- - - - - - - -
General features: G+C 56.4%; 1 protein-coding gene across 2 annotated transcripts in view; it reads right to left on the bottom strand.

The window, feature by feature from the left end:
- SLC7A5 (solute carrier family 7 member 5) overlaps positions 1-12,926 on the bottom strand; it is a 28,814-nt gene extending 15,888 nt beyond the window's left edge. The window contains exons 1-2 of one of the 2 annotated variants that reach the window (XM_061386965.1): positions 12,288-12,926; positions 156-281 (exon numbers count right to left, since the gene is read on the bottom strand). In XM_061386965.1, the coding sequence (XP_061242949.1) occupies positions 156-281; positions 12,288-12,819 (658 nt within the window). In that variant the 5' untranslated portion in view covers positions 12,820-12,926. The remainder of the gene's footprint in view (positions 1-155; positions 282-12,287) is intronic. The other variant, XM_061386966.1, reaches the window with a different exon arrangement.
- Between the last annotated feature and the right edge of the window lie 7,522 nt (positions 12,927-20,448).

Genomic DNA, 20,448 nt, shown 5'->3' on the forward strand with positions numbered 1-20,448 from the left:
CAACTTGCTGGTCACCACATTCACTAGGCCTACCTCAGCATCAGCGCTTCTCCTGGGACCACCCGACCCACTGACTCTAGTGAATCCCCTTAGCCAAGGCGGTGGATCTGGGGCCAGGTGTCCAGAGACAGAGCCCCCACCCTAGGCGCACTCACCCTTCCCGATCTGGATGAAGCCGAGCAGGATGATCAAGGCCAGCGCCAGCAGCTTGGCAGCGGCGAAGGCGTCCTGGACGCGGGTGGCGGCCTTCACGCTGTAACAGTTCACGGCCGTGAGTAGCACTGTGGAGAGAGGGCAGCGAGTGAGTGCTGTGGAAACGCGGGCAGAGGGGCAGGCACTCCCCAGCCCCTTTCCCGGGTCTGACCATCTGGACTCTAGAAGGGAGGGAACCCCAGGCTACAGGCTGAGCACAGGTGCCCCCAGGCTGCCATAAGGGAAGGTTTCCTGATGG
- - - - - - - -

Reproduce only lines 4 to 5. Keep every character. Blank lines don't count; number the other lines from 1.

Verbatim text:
- Between the last annotated feature and the right edge of the window lie 7,522 nt (positions 12,927-20,448).

Genomic DNA, 20,448 nt, shown 5'->3' on the forward strand with positions numbered 1-20,448 from the left: